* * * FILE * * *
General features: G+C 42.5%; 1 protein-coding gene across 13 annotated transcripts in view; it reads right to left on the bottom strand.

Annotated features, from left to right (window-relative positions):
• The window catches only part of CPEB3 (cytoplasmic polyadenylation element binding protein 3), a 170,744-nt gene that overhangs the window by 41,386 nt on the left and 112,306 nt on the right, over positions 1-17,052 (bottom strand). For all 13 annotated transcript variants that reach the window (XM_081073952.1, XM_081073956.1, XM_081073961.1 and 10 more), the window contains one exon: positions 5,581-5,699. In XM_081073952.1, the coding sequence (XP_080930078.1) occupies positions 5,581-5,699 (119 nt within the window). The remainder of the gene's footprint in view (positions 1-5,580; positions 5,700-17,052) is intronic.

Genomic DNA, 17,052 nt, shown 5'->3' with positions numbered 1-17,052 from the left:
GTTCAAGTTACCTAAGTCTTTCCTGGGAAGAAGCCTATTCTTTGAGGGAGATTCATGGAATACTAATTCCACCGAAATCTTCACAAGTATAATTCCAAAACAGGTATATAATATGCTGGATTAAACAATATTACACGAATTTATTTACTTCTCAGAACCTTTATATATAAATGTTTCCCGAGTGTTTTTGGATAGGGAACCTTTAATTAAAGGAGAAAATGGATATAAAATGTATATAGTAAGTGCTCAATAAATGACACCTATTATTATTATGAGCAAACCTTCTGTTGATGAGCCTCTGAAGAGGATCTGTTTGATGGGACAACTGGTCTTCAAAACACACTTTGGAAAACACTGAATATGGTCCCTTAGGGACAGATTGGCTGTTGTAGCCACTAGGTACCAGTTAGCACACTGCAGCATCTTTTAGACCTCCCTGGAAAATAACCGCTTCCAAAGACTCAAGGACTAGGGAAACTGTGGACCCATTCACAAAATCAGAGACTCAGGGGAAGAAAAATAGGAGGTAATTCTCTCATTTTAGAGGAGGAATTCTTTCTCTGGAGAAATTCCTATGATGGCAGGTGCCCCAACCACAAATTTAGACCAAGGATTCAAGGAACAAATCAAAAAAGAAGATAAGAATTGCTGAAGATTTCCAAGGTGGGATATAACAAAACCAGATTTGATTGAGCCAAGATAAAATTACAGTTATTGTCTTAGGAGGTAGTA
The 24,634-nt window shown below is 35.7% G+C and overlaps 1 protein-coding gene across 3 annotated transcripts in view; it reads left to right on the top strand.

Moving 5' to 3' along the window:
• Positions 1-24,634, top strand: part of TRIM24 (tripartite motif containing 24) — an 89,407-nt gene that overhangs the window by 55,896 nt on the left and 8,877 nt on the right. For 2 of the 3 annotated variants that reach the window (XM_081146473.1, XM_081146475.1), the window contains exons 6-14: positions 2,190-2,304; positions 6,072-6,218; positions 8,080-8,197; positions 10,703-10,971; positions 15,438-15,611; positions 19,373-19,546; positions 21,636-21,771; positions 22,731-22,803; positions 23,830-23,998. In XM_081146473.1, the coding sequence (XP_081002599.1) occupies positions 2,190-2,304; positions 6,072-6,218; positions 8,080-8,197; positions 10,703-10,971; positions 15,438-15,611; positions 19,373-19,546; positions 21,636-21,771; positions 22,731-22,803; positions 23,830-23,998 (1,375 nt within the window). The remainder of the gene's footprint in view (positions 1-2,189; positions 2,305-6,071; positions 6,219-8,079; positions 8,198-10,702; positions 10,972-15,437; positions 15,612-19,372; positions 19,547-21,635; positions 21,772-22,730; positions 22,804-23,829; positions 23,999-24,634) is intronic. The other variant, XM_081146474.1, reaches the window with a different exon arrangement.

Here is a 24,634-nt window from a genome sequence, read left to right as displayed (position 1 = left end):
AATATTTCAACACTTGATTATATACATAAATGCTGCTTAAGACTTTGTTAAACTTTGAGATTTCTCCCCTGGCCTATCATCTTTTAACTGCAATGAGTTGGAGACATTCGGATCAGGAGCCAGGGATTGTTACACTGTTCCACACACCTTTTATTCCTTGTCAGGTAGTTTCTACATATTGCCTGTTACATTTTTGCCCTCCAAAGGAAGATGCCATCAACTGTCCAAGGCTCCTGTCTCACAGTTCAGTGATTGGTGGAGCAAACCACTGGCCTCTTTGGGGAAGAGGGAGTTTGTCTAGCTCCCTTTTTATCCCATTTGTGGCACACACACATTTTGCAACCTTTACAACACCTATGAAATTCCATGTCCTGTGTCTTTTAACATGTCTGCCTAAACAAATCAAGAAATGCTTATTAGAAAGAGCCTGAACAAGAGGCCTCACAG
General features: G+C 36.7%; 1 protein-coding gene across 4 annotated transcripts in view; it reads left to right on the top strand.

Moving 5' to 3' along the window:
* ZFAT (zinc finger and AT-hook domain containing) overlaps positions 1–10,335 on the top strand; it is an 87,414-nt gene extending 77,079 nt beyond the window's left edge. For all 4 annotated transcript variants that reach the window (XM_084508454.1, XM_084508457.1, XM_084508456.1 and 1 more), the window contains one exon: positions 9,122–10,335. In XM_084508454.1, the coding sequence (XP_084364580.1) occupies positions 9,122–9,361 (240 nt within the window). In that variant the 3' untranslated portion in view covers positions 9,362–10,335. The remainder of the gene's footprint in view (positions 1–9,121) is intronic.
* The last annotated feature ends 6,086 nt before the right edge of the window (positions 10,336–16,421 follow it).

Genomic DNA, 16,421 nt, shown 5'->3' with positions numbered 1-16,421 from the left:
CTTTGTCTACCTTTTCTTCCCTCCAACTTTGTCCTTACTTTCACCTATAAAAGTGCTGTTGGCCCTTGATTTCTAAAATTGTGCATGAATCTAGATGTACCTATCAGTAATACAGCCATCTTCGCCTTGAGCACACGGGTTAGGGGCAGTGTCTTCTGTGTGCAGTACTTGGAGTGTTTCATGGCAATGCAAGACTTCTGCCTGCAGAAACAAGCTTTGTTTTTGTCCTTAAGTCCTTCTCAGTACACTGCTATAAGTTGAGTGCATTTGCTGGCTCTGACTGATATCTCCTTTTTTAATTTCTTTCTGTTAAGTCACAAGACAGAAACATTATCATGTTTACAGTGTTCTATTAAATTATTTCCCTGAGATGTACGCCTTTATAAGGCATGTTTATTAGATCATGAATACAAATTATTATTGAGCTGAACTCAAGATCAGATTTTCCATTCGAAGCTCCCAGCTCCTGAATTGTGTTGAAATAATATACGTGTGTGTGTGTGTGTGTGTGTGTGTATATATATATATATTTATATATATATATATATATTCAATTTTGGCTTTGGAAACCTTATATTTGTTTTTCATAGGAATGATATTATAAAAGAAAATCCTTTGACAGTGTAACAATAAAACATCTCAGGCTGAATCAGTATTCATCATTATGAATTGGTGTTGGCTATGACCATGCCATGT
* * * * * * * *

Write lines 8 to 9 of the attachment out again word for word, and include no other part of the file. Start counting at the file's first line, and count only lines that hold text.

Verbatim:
• Positions 1-24,634, top strand: part of TRIM24 (tripartite motif containing 24) — an 89,407-nt gene that overhangs the window by 55,896 nt on the left and 8,877 nt on the right. For 2 of the 3 annotated variants that reach the window (XM_081146473.1, XM_081146475.1), the window contains exons 6-14: positions 2,190-2,304; positions 6,072-6,218; positions 8,080-8,197; positions 10,703-10,971; positions 15,438-15,611; positions 19,373-19,546; positions 21,636-21,771; positions 22,731-22,803; positions 23,830-23,998. In XM_081146473.1, the coding sequence (XP_081002599.1) occupies positions 2,190-2,304; positions 6,072-6,218; positions 8,080-8,197; positions 10,703-10,971; positions 15,438-15,611; positions 19,373-19,546; positions 21,636-21,771; positions 22,731-22,803; positions 23,830-23,998 (1,375 nt within the window). The remainder of the gene's footprint in view (positions 1-2,189; positions 2,305-6,071; positions 6,219-8,079; positions 8,198-10,702; positions 10,972-15,437; positions 15,612-19,372; positions 19,547-21,635; positions 21,772-22,730; positions 22,804-23,829; positions 23,999-24,634) is intronic. The other variant, XM_081146474.1, reaches the window with a different exon arrangement.

Here is a 24,634-nt window from a genome sequence, read left to right as displayed (position 1 = left end):